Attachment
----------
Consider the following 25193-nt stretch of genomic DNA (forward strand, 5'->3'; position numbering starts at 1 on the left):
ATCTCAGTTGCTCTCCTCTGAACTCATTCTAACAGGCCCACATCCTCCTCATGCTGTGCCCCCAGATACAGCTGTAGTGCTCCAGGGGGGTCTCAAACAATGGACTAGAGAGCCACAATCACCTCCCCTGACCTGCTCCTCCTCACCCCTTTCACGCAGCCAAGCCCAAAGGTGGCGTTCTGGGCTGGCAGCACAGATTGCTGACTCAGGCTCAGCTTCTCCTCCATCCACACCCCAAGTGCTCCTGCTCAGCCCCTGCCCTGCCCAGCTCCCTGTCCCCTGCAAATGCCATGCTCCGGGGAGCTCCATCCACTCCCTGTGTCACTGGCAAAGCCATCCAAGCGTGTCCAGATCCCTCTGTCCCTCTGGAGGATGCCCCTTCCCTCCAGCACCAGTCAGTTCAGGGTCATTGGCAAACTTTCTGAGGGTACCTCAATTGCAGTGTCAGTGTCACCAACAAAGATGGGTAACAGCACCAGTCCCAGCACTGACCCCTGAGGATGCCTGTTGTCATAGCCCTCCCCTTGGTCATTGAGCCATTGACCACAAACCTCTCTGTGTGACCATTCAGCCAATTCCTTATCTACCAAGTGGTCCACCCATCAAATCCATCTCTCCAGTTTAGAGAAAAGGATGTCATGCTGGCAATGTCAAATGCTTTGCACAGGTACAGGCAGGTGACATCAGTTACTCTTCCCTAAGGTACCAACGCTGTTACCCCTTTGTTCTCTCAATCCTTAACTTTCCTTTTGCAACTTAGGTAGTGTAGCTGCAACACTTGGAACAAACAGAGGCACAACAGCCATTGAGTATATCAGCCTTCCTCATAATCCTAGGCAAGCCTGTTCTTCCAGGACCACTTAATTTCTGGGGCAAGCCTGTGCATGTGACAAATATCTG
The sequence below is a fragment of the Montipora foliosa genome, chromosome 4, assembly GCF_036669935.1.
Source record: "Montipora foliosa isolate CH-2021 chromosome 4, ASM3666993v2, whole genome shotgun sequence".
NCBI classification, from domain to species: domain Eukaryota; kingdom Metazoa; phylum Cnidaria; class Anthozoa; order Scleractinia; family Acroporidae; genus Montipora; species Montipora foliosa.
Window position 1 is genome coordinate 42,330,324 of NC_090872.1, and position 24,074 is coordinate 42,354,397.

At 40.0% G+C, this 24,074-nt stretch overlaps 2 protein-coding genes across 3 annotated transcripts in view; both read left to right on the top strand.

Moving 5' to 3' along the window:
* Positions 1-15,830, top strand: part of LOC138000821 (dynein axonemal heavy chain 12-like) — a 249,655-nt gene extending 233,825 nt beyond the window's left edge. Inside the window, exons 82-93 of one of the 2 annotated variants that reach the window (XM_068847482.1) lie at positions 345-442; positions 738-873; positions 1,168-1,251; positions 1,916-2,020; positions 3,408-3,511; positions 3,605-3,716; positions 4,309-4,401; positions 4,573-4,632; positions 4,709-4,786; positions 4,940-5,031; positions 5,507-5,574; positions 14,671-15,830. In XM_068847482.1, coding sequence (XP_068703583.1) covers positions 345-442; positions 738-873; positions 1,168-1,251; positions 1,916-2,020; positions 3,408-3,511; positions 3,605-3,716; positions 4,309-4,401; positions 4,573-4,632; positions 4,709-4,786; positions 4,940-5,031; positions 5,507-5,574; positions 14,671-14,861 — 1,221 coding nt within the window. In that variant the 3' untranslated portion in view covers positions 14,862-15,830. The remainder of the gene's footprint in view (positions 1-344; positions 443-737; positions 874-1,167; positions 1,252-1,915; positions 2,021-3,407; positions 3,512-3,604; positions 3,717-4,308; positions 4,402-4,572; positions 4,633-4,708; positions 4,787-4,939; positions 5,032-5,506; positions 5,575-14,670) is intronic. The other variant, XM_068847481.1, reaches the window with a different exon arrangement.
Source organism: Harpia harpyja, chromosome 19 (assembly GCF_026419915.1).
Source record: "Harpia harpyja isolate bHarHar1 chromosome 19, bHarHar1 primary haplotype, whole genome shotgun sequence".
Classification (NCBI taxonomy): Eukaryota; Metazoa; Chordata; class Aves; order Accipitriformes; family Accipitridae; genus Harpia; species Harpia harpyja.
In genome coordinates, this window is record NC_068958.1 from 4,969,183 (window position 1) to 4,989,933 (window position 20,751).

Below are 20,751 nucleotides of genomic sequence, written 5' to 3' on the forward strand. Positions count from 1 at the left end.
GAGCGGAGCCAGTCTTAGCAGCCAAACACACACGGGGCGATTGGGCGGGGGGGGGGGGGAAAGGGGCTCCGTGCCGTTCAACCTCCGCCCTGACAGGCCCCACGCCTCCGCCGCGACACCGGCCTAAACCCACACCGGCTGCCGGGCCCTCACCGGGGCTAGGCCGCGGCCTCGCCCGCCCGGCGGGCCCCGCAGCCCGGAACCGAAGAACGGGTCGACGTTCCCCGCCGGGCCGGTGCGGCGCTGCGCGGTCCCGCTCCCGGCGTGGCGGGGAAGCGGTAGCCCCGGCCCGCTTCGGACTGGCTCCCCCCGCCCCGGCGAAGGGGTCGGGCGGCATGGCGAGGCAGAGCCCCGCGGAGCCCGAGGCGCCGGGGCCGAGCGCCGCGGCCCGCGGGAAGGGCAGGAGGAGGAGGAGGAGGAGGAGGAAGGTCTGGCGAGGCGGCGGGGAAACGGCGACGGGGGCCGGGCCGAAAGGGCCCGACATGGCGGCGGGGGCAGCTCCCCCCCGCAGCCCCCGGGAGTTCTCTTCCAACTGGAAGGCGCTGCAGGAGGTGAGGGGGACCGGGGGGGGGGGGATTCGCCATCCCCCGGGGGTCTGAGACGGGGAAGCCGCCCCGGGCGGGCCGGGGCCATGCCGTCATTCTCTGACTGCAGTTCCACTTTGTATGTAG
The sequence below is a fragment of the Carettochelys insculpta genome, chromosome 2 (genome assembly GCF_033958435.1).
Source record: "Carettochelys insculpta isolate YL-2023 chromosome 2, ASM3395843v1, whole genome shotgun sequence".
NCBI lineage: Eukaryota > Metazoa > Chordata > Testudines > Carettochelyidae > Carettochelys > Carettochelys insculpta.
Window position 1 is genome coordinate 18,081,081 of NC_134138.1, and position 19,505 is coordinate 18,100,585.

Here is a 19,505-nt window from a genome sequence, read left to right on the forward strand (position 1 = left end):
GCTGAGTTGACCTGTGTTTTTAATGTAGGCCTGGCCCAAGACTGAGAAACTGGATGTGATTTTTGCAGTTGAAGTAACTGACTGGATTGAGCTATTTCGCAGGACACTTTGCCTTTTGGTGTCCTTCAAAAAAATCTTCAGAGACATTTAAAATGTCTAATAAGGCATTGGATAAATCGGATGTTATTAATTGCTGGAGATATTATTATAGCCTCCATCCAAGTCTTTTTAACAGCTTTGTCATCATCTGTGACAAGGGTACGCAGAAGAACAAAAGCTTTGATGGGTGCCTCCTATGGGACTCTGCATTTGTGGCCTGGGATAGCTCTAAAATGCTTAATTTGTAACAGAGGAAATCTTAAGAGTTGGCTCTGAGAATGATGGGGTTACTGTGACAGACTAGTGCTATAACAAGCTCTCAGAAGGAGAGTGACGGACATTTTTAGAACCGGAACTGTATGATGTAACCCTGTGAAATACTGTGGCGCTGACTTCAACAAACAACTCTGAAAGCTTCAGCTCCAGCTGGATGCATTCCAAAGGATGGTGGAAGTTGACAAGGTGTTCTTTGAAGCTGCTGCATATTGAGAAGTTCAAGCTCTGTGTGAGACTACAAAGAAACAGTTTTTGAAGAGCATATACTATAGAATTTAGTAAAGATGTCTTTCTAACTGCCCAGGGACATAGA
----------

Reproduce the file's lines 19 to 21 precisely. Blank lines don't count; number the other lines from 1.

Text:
Window position 1 is genome coordinate 18,081,081 of NC_134138.1, and position 19,505 is coordinate 18,100,585.

Here is a 19,505-nt window from a genome sequence, read left to right on the forward strand (position 1 = left end):
GCTGAGTTGACCTGTGTTTTTAATGTAGGCCTGGCCCAAGACTGAGAAACTGGATGTGATTTTTGCAGTTGAAGTAACTGACTGGATTGAGCTATTTCGCAGGACACTTTGCCTTTTGGTGTCCTTCAAAAAAATCTTCAGAGACATTTAAAATGTCTAATAAGGCATTGGATAAATCGGATGTTATTAATTGCTGGAGATATTATTATAGCCTCCATCCAAGTCTTTTTAACAGCTTTGTCATCATCTGTGACAAGGGTACGCAGAAGAACAAAAGCTTTGATGGGTGCCTCCTATGGGACTCTGCATTTGTGGCCTGGGATAGCTCTAAAATGCTTAATTTGTAACAGAGGAAATCTTAAGAGTTGGCTCTGAGAATGATGGGGTTACTGTGACAGACTAGTGCTATAACAAGCTCTCAGAAGGAGAGTGACGGACATTTTTAGAACCGGAACTGTATGATGTAACCCTGTGAAATACTGTGGCGCTGACTTCAACAAACAACTCTGAAAGCTTCAGCTCCAGCTGGATGCATTCCAAAGGATGGTGGAAGTTGACAAGGTGTTCTTTGAAGCTGCTGCATATTGAGAAGTTCAAGCTCTGTGTGAGACTACAAAGAAACAGTTTTTGAAGAGCATATACTATAGAATTTAGTAAAGATGTCTTTCTAACTGCCCAGGGACATAGA